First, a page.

Those who live for quality soul, pop, folk, and fusion are getting a shot of vitality this September in the form of Gideon King & City Blog’s “Skunks Misery Road,” a track that sounds as fresh as it does stirring and full of classical experimentation. Led by a gentle vocal swagger lent partially by Ashley Hess, “Skunks Misery Road” is an anthem for fusion ballad lovers as much as it is a personalized tribute from King to the standards of yesteryear. It’s an identity piece, but more importantly, it’s an accessible, easygoing listen for anyone who loves great songcraft.
There’s so much emotion in every aspect of this track, from the vocal right down to the efficient cadence of the beats. As I see it, the soft grooves are responsible for defining the mood in “Skunks Misery Road” more than anything else, and they do a great job of forging a nice, melodic center amid the hurricane of harmonies that surround them around every twist and turn in the verses. It’s an action-packed ballad, but from behind his six-string King keeps everything running tightly enough to ensure that the music never devolves into something that’s unlistenable or unacceptable to mainstream audiences as well as indie disciples. ”Skunks Misery Road” will be featured on the band’s upcoming EP, ‘Splinters.’
Everything in this single was constructed as to center on the lush bottom end, but I like that the tones don’t drown out any of the emotion in the vocal. There have been scores of songs created in the same style as this one seeing release in 2023, but more often than not they’ve been plagued with an oversaturated bassline. That isn’t an issue in “Skunks Misery Road,” nor has it ever been much of a problem in any of the music that Gideon King & City Blog have attached their moniker to.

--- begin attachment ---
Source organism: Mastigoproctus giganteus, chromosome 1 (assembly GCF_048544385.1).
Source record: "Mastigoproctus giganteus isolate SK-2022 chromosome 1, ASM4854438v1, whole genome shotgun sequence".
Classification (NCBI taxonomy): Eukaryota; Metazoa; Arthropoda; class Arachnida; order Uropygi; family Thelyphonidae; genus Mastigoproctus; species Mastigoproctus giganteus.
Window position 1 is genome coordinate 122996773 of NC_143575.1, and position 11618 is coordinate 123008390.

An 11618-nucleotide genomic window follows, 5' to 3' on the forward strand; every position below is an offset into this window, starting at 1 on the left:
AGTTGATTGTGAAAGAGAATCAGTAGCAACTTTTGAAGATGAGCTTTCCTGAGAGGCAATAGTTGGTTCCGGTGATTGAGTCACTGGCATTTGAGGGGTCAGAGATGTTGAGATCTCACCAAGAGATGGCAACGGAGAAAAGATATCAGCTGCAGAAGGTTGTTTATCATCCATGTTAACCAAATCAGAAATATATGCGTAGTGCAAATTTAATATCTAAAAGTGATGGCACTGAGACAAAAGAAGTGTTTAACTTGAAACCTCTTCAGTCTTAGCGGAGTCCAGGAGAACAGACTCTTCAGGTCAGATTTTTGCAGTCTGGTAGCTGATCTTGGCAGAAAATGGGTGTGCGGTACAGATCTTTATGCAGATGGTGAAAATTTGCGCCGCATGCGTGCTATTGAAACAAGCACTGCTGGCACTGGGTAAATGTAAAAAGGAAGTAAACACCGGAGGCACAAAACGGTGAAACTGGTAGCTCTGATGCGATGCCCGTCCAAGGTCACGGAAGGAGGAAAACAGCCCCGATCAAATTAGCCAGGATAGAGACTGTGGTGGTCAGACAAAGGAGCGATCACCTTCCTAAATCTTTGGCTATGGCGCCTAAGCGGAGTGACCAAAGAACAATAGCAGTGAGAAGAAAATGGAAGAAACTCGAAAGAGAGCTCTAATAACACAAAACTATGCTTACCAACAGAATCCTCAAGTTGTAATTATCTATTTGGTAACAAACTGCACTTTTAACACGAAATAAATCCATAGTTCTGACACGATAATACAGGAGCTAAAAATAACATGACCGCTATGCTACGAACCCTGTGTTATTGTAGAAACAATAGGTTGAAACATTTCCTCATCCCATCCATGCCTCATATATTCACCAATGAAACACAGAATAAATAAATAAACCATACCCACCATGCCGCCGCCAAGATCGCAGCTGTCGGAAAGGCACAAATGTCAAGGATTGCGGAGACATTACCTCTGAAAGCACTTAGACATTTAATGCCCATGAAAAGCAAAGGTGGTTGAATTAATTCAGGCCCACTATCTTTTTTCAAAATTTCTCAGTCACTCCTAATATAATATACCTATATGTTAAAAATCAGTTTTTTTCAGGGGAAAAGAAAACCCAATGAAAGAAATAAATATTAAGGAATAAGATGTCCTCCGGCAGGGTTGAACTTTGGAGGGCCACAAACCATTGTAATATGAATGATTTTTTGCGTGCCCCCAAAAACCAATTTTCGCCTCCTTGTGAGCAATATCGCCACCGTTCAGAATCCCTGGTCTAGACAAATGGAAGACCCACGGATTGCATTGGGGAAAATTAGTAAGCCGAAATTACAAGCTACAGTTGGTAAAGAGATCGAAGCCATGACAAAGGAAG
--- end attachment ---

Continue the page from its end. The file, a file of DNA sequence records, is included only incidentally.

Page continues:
This mix makes the recording sound more like a live performance than it does a studio cut pieced together after hours of precise rehearsing. Right from the get-go in “Skunks Misery Road,” we’re made to feel as though we’re in the front row of a quaint little club, looking on as King takes to the stage beside some of the sharpest players he could have selected to play with. He’s got a smooth move, and he presents us with an unvarnished musicality that sounds and feels raw, real, and uncorrupted by technological augmentation.
Those who consider themselves to be keen on provocative new music out of the NYC scene would be quite wise to pick themselves up a copy of “Skunks Misery Road” this month, if for no other reason than to add a critical piece of modern indie mastery to their record collection. There isn’t another artist currently active in his scene today making the kind of forward-thinking material that Mr. King is, and I think that you would be hard-pressed to find another songwriter of his caliber making the impact on his genre that he inevitably will through the rerelease of this single. This crew is the real deal, and that just can’t be said for many of their rivals nowadays.